An Update from 2010 Grant Recipient Nicole Schmitt, M.D. University of Washington, Seattle

Nicole Schmitt, M.D., Resident Physician in Otolaryngology, has been looking into the effects of a common chemotherapy drug called cisplatin, on hearing. Cisplatin has been given to treat head and neck cancers, lung, and other cancers for decades, however, one of its side effects is hearing loss, especially in the higher frequencies. Previous studies have shown a link between cisplatin and an inflammatory molecule naturally-occuring in the body called TNF-alpha. TNF-alpha is a molecule involved in the inflammatory response, and is activated when there is a wound, or other injury to the body. Cisplatin seems to activate TNF-alpha, which in the presence of cancer cells, is a postitive thing in that the reaction leads to the death of the cancer cell. But Schmitt hypothesizes that in the inner ear, cisplatin-induced TNF-alpha causes the death of hair cells and leads to hearing loss.

Schmitt will study the effect of cisplatin on TNF-alpha in both normal (or wild-type) mice, and in mice with the gene for producing TNF-alpha deleted (a TNF-alpha ‘knockout’ mouse model) and in mice engineered to over express TNF-alpha. Schmitt will administer a dose of cisplatin to these mice and then dissect out the inner ear. The degree of hearing loss and hair cell loss will be measured in each of these types of mice, to determine whether deficiency or excess of TNF-alpha changes the sensitivity of the inner ear to cisplatin.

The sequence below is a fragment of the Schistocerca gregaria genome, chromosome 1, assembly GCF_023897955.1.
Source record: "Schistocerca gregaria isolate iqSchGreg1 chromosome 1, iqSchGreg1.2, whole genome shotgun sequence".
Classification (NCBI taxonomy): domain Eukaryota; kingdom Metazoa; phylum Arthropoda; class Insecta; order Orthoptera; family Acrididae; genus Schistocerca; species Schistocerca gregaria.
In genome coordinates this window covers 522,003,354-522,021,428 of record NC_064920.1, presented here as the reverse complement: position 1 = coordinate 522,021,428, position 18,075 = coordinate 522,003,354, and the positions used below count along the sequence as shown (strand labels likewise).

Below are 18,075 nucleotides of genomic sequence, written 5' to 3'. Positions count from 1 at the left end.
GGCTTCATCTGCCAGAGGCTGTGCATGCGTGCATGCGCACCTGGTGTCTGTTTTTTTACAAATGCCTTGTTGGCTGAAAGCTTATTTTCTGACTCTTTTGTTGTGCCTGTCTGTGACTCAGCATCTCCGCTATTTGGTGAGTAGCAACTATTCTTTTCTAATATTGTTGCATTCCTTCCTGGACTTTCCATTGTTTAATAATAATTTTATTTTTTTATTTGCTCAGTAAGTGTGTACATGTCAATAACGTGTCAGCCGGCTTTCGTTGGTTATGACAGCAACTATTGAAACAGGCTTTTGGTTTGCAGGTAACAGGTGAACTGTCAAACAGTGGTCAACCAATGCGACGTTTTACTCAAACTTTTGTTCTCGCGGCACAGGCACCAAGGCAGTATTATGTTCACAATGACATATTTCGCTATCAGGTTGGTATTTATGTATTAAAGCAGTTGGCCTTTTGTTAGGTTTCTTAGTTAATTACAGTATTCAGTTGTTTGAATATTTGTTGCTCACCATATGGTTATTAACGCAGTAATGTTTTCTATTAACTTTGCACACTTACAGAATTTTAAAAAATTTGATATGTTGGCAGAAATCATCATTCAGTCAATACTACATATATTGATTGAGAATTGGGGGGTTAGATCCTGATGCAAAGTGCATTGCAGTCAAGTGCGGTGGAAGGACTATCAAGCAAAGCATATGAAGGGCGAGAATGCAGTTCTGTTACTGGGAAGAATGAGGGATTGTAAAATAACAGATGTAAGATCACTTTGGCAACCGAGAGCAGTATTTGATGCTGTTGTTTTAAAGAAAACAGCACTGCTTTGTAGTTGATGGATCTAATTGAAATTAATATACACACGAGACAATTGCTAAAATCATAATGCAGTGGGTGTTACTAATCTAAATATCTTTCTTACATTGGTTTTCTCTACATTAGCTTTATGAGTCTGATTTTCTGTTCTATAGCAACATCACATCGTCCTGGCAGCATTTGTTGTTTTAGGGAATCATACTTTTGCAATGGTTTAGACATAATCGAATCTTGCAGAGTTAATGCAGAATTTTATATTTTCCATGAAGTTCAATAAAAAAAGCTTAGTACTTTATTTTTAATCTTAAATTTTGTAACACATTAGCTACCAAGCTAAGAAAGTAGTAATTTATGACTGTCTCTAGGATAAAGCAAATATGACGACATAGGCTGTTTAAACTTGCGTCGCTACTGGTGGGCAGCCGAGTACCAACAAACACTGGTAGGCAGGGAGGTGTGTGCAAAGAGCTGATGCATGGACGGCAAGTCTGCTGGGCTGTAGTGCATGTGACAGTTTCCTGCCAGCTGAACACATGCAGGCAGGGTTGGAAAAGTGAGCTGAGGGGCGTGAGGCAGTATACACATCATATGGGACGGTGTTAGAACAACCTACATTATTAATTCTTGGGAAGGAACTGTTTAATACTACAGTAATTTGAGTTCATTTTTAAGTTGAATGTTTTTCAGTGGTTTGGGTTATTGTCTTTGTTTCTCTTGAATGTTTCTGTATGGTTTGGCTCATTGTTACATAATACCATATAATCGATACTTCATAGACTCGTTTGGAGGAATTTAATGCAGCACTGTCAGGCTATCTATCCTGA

Schmitt will also investigate changes in TNF-alpha levels in the inner ears of these mice following cisplatin treatment. Schmitt will use both immunohistochemistry- where the mouse TNF-alpha molecules will be linked to marker molecules that are a specific color, and will also measure the level of TNF-alpha being made in the inner ear using a molecular biology technique known as RT-PCR.

Schmitt hopes that a greater understanding of how cisplatin affects TNF-alpha will lead to a better chance of developing other drugs that may protect the inner ear from the cisplatin’s harmful effects while not interfering with its anti-cancer properties. Alternatively, Schmitt believes that these may be drugs delivered directly to the inner ear through the tympanic membrane to have a targeted protective effect.

Photomicrograph on the left represents the organ of Corti from a normal mouse. The inner and outer hair cells (IHCs/OHCs) are marked for the molecule myosin VIIa in red; the nerve fibers are marked for the molecule neurofilament in green; and cell nuclei are marked with a blue stain. Photomicrograph on the right represents the organ of Corti from a mouse treated with cisplatin. While the inner hair cells and nerve fibers are intact, many of the outer hair cells have died.